The forest will be harvested when it reaches a basal area of 11 square meters (120 square feet) per acre, leaving a residual basal area of 8 square meters (90 square feet) per acre after harvest (Baughman 2011; Leak and Snyder 2011). Students already have a good grasp of these concepts, but I have found that this review provides a good foundation for the lesson.
Next, I have students bring out their think-pair-share worksheets and separate into table groups of two or three. I project the three think-pair-share questions on the Smartboard and read them one at a time, reminding students of what they already know and how that knowledge might be applied to answer the question. I tell students to write down their own answers and then discuss them with their table. I also tell students they can change their answers if they wish, based on their small-group discussion. The think-pair-share questions are listed below, with ideal answers in italics.
I go from table to table, looking at students’ progress and encouraging them. When the class is done with the activity, I ask for volunteers from each of the table groups to read their answers to the class and discuss. By the end of the lesson, all my students typically have a full understanding of how to present their data and what they can be used for. If I am done early, we review the handout of the class results and the worksheet for graphing school forest trends.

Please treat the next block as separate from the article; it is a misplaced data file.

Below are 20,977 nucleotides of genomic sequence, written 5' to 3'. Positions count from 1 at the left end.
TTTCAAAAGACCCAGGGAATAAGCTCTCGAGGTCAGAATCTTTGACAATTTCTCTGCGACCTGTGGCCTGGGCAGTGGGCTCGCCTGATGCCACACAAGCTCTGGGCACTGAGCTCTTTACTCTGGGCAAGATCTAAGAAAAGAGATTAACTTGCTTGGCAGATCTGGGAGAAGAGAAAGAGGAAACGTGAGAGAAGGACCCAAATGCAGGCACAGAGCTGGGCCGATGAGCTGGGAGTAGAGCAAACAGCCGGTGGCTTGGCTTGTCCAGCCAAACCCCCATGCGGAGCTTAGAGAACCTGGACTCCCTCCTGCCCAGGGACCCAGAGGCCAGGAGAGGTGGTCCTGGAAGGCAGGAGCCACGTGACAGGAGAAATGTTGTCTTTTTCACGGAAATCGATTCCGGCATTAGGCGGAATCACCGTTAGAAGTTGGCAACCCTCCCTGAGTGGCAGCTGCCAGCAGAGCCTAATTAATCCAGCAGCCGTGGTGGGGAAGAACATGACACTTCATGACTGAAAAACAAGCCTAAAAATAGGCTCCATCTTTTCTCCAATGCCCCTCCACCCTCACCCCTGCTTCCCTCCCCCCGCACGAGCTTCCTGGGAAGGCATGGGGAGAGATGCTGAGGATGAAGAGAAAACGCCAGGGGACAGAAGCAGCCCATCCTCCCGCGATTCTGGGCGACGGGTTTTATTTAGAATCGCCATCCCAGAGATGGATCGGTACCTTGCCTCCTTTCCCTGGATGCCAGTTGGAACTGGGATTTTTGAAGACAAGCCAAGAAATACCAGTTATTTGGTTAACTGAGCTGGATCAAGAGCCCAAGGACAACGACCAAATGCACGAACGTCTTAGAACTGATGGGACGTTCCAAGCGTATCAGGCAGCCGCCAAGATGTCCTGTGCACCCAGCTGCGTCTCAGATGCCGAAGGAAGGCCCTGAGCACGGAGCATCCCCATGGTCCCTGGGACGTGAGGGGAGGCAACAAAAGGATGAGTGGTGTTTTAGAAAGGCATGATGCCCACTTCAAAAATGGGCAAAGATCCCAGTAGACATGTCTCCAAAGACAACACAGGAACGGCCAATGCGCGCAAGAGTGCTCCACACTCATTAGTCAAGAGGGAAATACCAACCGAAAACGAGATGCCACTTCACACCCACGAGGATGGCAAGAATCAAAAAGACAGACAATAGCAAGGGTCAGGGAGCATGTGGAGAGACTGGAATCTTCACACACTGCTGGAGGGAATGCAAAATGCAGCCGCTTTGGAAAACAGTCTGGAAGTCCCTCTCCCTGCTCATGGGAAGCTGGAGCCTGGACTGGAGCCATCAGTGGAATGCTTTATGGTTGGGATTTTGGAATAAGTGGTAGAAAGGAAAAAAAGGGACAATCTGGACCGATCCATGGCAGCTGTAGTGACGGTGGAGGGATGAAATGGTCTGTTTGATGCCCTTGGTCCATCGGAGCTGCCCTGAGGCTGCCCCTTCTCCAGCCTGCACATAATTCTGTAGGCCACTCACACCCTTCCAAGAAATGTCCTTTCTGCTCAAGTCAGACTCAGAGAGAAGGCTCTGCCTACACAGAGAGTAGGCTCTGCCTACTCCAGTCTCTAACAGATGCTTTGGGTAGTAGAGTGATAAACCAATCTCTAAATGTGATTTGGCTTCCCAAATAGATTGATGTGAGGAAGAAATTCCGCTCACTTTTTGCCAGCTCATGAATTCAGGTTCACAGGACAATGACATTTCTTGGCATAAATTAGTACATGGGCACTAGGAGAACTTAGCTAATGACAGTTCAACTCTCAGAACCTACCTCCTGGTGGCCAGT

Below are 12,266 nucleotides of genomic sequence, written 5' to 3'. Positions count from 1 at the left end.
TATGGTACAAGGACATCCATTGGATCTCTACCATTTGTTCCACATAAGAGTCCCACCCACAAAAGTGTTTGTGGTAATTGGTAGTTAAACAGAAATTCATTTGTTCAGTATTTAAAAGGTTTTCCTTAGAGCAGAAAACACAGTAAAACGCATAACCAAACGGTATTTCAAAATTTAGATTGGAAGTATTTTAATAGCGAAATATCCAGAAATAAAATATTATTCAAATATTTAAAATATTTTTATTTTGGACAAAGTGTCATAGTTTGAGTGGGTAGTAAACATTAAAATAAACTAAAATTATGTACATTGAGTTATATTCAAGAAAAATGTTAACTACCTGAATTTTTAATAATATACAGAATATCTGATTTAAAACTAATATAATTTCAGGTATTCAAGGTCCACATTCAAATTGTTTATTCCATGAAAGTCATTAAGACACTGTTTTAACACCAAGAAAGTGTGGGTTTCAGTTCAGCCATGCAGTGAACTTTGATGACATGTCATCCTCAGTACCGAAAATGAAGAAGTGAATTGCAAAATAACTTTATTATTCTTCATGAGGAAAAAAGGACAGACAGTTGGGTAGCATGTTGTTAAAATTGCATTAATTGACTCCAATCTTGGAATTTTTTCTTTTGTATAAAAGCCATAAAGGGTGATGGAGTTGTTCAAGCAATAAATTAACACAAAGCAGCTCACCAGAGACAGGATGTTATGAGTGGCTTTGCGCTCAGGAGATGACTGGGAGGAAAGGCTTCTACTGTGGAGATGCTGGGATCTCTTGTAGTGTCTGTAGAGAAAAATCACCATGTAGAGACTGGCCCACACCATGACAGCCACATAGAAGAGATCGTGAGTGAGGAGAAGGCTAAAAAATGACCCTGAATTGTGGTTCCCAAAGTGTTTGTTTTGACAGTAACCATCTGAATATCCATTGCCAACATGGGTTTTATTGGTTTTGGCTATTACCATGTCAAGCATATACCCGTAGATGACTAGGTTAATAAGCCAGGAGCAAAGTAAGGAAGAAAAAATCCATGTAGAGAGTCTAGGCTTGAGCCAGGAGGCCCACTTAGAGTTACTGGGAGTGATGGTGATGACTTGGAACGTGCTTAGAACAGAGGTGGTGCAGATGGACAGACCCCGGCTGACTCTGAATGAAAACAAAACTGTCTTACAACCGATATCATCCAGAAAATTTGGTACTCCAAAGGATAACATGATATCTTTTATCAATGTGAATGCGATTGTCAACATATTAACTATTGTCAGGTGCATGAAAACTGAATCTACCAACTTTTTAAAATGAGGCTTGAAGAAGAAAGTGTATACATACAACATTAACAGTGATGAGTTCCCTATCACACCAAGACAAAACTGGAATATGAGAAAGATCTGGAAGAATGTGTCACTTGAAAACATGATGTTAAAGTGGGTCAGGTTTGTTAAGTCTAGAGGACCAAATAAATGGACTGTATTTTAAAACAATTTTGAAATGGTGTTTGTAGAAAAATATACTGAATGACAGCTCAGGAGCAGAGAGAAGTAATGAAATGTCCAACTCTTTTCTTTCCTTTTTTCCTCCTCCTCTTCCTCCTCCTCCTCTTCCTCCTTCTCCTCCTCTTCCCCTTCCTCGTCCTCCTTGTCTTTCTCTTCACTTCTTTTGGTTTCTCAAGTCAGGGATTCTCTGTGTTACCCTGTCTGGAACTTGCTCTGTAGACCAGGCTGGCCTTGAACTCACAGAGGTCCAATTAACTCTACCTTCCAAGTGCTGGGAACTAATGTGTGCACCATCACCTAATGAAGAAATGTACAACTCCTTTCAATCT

Materials for each student
On Day 2, students create a line graph of the data (the basal area values from 2007 and 2016–17) to show how the forest’s basal area changes over time and use that information to predict when the forest should be harvested and to estimate its forest harvest cycle—that is, the optimal number of years between timber harvests. (For more information, see Online Supplemental Materials for the graphing worksheet.) Have students work in small groups of two or three, with the teacher providing guidance at the Smartboard.
I review each of the steps involved in developing a graph, and make sure students understand what the axes represent and how they should be labeled. Then, students draw their graphs (Figure 5), helping each other as needed while the teacher goes from table to table to guide each group. When it looks as though all table groups are done, I hand out the school forest summary questions worksheet (see Online Supplemental Materials). I project the questions on the Smartboard and review them one at a time. Then I turn the table groups loose to answer the questions. I walk around the room, giving extra support to any groups that are struggling.